For intense physical dependence, inpatient medical detox is usually recommended, but outpatient medical detox can be appropriate in many cases.
With an outpatient detox program, you will visit the treatment facility for a few hours a day, but you will still continue to live outside the facility. Outpatient detox is more flexible than inpatient options.
Outpatient detox is best for people struggling with lower levels of drug dependence. Participants must have a stable, sober home environment. If they don’t, they can reside in a sober living home while they go through outpatient detox and treatment.
Detox helps to rebalance your brain and body physically after your system has become dependent on drugs.
It is not recommended to stop taking many drugs suddenly, or cold turkey, because cravings and withdrawal symptoms can be intense and sometimes even life-threatening.
Detox from alcohol, opioids, and benzodiazepines can be fatal, Psychology Today warns. Addiction to these substances should be first managed through a medical detox program.
With outpatient detox programs, you will spend a few hours every day at a facility where you receive therapy, counseling, medications, and supportive care in a safe environment. Detox typically lasts about five to seven days on average, and the process can start relatively soon after you stop taking drugs — often within a few hours.
Here are answers to some common questions about outpatient detox:
With an outpatient detox program, you will attend sessions for a few hours every day and return home at night. The amount of time you spend at a detox facility is typically related to the level of drug dependence you have and the intensity of your withdrawal symptoms.
While you are at the detox facility, you can be monitored and supervised. You will usually be evaluated to ensure that you are safe to return home. You will be guided through what to expect in terms of side effects and instructed on how to handle them.
Medications for drug dependence are often administered during detox to control cravings and mitigate withdrawal symptoms. The National Institute on Drug Abuse (NIDA) explains that medications for detox can be provided through both inpatient and outpatient programs.
On average, outpatient detox programs cost about $250 to $500 per day. This may or may not include the medications you need to manage your drug dependence. Additional services will usually cost extra.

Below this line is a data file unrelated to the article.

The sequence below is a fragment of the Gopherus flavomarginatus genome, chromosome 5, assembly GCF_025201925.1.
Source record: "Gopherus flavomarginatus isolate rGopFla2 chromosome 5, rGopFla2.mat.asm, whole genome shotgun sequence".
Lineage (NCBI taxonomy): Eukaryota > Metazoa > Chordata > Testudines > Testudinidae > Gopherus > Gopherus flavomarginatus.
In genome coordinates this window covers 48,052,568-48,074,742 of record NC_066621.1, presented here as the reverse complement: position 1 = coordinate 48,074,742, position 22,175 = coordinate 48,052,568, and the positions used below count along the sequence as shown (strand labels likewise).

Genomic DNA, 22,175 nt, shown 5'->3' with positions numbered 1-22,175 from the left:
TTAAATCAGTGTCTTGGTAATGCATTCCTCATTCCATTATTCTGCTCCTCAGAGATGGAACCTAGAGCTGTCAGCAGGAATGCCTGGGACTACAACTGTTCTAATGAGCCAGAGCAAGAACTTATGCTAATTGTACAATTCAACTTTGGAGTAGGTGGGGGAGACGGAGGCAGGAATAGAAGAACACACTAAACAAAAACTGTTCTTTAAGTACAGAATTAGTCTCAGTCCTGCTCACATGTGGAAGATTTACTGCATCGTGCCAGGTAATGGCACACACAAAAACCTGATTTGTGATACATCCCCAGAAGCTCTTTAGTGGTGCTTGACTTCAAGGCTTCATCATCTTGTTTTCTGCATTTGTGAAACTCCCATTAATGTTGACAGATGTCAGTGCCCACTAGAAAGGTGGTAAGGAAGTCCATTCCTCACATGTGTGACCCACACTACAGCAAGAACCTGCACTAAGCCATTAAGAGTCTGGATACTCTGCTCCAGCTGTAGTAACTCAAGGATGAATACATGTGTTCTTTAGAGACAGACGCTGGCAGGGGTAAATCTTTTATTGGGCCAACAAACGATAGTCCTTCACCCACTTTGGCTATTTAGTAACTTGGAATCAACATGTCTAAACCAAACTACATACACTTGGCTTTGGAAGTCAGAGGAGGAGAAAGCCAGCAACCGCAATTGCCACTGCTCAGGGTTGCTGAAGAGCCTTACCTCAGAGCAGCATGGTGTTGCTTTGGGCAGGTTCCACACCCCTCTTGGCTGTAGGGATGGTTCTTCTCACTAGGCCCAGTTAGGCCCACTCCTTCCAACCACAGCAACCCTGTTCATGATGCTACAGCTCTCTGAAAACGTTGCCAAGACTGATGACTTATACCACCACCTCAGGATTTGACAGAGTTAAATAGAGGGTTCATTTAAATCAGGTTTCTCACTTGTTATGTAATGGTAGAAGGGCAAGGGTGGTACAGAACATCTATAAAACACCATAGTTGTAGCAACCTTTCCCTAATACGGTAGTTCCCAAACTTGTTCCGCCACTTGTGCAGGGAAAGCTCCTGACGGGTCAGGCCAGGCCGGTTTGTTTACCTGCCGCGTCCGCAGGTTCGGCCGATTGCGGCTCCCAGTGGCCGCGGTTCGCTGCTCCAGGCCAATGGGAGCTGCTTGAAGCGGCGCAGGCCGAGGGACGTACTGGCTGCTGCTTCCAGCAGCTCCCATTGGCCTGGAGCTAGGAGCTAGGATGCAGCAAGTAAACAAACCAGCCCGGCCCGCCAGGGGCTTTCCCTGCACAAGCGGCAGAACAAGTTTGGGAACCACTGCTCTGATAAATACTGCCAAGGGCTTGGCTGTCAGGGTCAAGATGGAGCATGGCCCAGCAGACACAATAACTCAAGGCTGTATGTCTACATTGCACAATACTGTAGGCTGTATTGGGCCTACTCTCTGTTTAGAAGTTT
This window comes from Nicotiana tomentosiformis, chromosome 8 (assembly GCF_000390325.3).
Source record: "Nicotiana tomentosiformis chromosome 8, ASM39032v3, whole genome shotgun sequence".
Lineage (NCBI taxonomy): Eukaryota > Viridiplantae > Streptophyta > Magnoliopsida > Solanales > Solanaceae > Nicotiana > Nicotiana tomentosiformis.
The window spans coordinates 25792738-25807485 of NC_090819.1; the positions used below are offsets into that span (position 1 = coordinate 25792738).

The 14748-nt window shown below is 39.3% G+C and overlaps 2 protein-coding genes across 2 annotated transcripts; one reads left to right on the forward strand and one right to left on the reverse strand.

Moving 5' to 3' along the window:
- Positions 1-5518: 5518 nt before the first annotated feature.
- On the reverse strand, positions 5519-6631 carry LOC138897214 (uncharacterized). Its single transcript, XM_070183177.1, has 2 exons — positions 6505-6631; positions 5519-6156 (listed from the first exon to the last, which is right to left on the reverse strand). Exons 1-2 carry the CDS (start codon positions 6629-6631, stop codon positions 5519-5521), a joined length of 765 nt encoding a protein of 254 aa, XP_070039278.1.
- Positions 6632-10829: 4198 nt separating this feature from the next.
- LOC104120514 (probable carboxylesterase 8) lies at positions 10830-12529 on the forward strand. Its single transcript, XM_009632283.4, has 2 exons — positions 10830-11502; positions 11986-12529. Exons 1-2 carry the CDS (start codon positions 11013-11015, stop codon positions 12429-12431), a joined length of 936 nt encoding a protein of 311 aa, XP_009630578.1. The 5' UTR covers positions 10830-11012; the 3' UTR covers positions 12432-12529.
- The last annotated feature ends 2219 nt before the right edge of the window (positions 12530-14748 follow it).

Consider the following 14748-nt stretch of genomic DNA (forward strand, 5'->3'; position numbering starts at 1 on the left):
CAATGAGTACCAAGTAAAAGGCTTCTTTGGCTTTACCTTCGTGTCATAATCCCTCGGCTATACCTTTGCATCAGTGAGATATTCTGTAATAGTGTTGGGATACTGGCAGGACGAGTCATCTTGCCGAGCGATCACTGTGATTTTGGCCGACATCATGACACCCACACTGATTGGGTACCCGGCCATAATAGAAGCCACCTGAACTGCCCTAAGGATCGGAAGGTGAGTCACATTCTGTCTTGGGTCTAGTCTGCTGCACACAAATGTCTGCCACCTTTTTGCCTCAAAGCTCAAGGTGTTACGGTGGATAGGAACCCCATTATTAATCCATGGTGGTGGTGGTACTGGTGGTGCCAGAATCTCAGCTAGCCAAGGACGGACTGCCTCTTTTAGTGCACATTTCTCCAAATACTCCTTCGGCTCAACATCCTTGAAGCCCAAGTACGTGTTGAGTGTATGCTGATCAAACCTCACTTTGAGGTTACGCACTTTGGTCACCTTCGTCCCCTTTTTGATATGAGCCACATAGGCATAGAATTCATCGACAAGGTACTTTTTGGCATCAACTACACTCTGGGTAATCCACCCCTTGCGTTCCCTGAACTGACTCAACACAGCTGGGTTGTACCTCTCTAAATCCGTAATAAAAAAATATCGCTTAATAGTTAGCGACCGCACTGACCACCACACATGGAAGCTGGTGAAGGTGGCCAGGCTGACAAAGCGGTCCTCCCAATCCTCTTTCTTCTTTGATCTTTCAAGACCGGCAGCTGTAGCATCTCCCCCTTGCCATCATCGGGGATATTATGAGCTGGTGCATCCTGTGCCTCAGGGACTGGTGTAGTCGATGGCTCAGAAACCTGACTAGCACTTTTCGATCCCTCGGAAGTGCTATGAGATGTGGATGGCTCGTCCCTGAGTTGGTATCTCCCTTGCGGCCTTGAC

With the passage of the Affordable Care Act (ACA), substance abuse treatment services, including detox, are often covered (at least partially) by insurance. Generally, detox will need to be classified by a medical professional as “medically necessary” in order to be covered. Outpatient detox facilities often take insurance to cover some of the costs of services.
Outpatient detox costs a lot less than inpatient detox since you won’t stay on site overnight.
While exact prices will vary according to the medications you need and other services, expect to pay a lot less for outpatient detox versus inpatient detox.
The best way to know how much support you will need during detox is to talk to a medical professional and get an assessment. This way they can determine if you need any form of detox, and if you do, whether outpatient or inpatient medical detox is best for you.
A medical professional is the best recourse for helping you decide on what level of detox is going to be optimal and safest for you.
Detox is an important start to recovery, but it is only the first step, NIDA explains. It should always be paired with an addiction treatment program that can provide a host of services, both therapeutic and supportive, to encourage a long recovery.
Relapse is a common component of addiction with relapse rates averaging around 50 percent, NIDA reports. To minimize relapse, a complete addiction treatment program can provide you with coping skills and tools to manage cravings, recognize triggers, and make positive choices. Treatment builds on the foundation of detox to set a good basis for ongoing sobriety.